Jan. 6 riot suspect on house arrest after mountain lion kill

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FILE – In this Jan. 6, 2021 file photo, rioters try to break through a police barrier at the Capitol in Washington. People charged in the attack on the U.S. Capitol left behind a trove of videos and messages that have helped federal authorities build cases. In nearly half of the more than 200 federal cases stemming from the attack, authorities have cited evidence that an insurrectionist appeared to have been inspired by conspiracy theories or extremist ideologies, according to an Associated Press review of court records. (AP Photo/Julio Cortez, File)

DENVER (AP) — A judge on Monday ordered a Colorado hunting guide accused of assaulting a police officer during the U.S. Capitol riot to be placed on house arrest after prosecutors say he violated the conditions of his release by having a gun and shooting a mountain lion.

According to a motion filed by federal prosecutors last week, Patrick Montgomery, 48, killed the mountain lion during a March 31 hunt even though he was ordered not to have any “illegal guns” while the charges against him related to the Jan. 6 riot are pending. After Montgomery reported the kill to state wildlife officials as required by state law, a mandatory background check found that he was not supposed to have firearms because of a 1996 robbery conviction, the motion said.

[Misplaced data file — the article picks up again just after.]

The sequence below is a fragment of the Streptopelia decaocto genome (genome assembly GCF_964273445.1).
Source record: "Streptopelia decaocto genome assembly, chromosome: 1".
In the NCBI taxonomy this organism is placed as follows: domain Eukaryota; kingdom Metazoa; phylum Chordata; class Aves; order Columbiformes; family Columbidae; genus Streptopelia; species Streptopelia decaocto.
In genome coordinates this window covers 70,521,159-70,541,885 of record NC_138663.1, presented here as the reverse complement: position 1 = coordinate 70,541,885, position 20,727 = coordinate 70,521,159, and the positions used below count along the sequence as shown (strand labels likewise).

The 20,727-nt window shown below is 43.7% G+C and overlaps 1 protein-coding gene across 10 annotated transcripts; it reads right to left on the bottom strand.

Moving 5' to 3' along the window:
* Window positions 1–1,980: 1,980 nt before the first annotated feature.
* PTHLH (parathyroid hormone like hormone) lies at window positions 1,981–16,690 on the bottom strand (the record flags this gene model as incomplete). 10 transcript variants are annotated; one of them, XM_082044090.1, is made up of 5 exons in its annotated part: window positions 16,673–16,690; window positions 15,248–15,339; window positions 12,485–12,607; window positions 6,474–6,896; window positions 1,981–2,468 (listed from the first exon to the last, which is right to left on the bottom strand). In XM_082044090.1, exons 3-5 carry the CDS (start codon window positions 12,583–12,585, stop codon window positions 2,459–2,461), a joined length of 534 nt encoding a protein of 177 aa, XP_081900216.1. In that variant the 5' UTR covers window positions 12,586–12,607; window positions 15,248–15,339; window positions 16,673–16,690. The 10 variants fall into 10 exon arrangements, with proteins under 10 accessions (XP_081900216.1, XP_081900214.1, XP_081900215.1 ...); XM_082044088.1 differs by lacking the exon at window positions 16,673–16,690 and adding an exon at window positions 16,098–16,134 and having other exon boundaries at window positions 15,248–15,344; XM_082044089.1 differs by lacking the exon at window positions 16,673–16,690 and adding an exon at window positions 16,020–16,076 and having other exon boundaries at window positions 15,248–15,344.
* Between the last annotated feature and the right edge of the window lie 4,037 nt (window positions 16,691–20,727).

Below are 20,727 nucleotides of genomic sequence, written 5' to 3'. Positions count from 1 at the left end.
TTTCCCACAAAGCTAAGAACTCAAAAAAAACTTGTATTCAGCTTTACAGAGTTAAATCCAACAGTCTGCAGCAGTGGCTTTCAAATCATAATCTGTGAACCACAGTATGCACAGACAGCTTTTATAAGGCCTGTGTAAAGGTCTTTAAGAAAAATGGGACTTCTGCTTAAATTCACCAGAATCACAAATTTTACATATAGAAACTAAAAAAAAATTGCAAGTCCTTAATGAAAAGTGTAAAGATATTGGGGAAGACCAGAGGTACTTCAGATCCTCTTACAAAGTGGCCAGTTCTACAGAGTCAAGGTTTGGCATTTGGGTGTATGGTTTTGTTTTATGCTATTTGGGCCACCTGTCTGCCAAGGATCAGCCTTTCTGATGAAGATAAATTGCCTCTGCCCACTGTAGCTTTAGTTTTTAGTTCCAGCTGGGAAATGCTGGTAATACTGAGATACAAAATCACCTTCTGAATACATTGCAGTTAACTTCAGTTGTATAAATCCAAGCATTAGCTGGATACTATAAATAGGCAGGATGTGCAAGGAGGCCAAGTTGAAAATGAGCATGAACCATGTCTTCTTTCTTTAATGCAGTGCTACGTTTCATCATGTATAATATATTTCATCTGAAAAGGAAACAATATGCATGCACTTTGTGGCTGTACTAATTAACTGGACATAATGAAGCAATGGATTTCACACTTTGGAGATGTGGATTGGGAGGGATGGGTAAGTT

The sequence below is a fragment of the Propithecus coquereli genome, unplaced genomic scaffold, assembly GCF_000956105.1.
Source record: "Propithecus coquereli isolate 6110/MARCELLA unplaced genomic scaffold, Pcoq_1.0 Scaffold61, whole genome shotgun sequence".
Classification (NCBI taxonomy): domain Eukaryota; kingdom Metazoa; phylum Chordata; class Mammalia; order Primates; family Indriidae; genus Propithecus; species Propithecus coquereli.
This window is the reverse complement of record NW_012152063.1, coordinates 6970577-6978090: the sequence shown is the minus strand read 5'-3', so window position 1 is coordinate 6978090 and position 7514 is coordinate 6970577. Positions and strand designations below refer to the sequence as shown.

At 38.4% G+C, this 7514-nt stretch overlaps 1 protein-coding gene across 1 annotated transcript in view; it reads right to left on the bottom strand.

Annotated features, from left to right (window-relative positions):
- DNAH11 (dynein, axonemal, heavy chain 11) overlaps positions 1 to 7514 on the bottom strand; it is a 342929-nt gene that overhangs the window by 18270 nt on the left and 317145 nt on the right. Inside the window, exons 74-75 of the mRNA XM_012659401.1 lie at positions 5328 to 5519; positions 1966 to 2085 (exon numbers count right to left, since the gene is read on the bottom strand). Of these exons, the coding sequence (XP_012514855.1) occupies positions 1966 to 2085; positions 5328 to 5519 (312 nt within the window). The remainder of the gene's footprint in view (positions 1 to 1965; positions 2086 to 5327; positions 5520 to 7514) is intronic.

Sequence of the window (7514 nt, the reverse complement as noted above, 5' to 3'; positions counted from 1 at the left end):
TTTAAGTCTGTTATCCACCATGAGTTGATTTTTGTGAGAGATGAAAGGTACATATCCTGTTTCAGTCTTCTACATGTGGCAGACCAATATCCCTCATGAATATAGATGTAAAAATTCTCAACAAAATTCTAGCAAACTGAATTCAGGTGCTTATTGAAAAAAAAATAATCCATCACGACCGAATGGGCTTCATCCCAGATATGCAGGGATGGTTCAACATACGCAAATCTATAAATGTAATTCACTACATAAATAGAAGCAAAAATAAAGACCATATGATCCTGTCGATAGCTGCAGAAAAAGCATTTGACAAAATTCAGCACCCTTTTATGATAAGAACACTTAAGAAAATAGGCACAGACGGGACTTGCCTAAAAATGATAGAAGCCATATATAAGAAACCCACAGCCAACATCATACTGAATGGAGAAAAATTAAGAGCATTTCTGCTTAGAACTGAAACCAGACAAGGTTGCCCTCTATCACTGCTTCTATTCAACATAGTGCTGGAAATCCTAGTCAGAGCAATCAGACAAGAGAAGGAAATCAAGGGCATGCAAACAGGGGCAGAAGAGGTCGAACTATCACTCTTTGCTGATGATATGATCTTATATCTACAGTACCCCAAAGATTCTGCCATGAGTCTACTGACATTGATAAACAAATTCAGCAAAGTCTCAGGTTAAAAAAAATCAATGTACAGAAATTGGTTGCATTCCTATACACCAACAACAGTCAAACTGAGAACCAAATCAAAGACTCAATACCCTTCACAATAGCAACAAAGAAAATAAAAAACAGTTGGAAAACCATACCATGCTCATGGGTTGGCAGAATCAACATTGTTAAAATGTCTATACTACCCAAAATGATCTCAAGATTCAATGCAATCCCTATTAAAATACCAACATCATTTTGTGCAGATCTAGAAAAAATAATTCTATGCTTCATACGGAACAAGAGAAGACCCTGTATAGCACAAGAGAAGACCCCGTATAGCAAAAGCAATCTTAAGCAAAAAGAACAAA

In addition, prosecutors say Montgomery illegally hunted a bobcat in January, allegedly using a slingshot to knock it out of a tree and then allowing his dogs to kill it in violation state law. He has been charged with two counts of unlawful taking of a bobcat by Colorado authorities.

“Montgomery has no respect for the Court’s orders, just like he had no respect for law enforcement at the Capitol on January 6,” prosecutors said.

Montgomery’s lawyer, Dani Jahn, did not immediately return a call and an email seeking comment.

Prosecutors initially asked that Montgomery be jailed for violating the terms of his release but later asked for him to be placed on house arrest with GPS monitoring after negotiating with the defense.

Monday’s order by U.S. District Judge Randolph D. Moss bars Montgomery from having any firearms, including in his house, or from hunting. It only allows him to leave home for court appearances, for medical care and other activities approved by the court or pretrial services.

Montgomery was indicted on 10 charges in April, including assaulting a police officer, engaging in physical violence and illegally entering the Capitol building. He is accused of kicking the officer and then wrestling with him to try to grab his baton.

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